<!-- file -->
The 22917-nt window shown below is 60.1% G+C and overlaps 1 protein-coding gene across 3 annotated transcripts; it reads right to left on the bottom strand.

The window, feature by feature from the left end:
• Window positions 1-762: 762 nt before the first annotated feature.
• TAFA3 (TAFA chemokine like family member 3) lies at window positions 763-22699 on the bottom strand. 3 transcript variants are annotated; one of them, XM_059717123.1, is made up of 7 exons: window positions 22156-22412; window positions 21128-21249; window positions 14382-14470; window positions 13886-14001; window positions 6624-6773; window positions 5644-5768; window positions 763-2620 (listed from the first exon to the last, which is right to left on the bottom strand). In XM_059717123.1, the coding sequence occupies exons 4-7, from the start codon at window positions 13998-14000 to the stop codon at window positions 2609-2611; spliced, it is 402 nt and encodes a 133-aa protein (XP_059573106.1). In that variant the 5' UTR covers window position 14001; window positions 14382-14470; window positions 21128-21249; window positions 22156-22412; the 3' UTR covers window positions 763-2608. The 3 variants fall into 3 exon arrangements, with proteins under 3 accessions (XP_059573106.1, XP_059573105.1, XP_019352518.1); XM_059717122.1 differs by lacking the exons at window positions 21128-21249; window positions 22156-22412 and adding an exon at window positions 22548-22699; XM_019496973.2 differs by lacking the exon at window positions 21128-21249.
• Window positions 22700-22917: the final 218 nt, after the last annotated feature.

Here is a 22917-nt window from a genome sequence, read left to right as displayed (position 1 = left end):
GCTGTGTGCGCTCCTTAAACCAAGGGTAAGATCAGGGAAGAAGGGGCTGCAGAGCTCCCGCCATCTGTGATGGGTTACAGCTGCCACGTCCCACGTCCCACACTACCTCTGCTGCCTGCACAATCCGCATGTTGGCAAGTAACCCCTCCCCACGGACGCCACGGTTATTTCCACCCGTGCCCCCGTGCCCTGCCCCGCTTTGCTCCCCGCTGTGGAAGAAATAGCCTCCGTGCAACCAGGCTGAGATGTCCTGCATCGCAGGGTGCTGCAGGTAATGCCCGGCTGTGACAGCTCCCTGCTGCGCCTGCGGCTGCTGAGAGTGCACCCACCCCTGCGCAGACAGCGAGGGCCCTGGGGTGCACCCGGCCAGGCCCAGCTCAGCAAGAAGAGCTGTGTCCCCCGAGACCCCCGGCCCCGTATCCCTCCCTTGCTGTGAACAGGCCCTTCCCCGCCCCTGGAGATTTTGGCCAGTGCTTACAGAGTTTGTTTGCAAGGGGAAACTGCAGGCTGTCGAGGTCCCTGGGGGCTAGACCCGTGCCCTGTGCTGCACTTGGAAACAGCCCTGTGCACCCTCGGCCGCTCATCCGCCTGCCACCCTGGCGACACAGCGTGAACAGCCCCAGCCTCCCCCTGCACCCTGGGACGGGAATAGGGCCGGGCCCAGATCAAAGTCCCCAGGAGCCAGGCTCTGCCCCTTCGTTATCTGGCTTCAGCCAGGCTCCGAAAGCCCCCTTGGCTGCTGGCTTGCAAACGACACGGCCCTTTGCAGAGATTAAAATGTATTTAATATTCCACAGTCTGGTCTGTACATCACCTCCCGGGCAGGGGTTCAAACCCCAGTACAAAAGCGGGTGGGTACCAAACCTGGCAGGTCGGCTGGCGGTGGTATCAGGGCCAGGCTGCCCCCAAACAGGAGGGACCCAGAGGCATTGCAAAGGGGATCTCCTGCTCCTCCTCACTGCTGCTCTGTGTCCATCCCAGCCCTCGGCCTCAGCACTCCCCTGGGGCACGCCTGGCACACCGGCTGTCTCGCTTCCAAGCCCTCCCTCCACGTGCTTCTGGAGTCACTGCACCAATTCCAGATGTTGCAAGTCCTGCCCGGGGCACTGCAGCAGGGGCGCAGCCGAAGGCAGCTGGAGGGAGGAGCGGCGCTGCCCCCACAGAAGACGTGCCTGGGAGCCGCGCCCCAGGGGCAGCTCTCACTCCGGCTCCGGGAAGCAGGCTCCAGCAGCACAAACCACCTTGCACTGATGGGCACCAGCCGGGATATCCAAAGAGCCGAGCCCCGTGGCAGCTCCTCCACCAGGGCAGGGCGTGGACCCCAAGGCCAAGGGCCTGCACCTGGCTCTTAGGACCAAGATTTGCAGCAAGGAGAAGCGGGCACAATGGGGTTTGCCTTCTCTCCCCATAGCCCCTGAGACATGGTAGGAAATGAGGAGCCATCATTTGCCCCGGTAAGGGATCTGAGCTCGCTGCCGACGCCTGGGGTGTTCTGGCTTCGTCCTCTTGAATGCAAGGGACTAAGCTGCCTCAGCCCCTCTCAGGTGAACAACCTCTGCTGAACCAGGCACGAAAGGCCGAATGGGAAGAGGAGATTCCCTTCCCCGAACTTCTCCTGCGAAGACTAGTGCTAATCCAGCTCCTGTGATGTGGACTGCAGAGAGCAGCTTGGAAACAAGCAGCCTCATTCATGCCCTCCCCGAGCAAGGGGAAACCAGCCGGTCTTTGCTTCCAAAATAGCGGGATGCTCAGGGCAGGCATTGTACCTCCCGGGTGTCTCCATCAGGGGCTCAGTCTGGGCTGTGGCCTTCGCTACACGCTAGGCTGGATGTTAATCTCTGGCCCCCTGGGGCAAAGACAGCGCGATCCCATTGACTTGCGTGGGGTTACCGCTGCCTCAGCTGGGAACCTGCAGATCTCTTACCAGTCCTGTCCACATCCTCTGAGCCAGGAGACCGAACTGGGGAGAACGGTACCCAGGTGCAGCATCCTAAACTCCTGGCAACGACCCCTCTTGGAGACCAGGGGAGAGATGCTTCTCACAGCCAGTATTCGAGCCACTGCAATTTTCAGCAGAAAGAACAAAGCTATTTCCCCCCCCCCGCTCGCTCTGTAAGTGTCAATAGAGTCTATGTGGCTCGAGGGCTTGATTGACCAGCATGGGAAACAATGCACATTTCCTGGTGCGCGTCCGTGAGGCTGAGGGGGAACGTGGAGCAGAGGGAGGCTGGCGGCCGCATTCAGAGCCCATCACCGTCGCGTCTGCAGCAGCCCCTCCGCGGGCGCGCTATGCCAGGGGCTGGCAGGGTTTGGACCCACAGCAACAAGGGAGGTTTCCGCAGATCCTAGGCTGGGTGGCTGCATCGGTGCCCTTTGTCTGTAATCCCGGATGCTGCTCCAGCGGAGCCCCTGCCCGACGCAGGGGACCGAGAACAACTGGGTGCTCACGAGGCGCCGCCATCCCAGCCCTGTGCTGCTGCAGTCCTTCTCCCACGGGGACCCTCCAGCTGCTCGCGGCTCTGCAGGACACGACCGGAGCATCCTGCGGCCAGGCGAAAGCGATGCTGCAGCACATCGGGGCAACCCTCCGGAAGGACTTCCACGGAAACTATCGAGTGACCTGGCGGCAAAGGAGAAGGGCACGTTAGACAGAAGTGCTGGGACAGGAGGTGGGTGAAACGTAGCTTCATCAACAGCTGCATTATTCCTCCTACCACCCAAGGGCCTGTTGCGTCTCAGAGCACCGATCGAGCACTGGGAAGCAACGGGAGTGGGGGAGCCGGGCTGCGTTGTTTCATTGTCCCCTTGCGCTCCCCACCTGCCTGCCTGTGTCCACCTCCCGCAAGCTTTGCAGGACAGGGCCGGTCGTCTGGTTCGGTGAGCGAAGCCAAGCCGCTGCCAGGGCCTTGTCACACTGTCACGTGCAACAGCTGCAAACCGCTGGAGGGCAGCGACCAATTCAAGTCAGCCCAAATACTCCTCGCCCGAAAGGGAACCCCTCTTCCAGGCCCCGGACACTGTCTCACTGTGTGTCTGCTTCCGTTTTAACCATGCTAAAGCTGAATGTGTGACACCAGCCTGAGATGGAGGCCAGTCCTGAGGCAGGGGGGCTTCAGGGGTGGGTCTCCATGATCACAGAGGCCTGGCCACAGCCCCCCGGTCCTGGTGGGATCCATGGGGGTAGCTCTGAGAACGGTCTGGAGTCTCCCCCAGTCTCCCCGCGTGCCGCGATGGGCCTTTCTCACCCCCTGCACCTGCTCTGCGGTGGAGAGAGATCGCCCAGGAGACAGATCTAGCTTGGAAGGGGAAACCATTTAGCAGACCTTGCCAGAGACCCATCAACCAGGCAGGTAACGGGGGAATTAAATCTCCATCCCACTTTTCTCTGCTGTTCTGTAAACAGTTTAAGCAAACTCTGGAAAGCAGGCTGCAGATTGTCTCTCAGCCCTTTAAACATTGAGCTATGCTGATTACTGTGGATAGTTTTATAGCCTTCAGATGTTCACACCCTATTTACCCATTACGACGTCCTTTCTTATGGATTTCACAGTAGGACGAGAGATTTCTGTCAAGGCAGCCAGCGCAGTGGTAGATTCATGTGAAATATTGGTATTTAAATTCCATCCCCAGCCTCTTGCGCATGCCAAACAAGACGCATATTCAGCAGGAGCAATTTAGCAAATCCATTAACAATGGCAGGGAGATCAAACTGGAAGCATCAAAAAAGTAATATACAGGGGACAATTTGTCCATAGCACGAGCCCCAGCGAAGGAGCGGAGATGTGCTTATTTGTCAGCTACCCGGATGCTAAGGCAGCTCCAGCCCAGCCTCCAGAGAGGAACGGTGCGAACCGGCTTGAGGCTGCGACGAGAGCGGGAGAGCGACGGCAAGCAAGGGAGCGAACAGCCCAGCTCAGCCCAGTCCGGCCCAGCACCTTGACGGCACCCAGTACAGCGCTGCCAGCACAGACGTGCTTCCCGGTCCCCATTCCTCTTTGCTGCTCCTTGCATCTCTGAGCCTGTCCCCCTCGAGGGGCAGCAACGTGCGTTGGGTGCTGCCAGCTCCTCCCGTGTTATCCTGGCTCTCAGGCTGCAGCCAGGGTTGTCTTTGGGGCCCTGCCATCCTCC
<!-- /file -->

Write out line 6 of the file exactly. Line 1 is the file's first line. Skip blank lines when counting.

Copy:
Here is a 22917-nt window from a genome sequence, read left to right as displayed (position 1 = left end):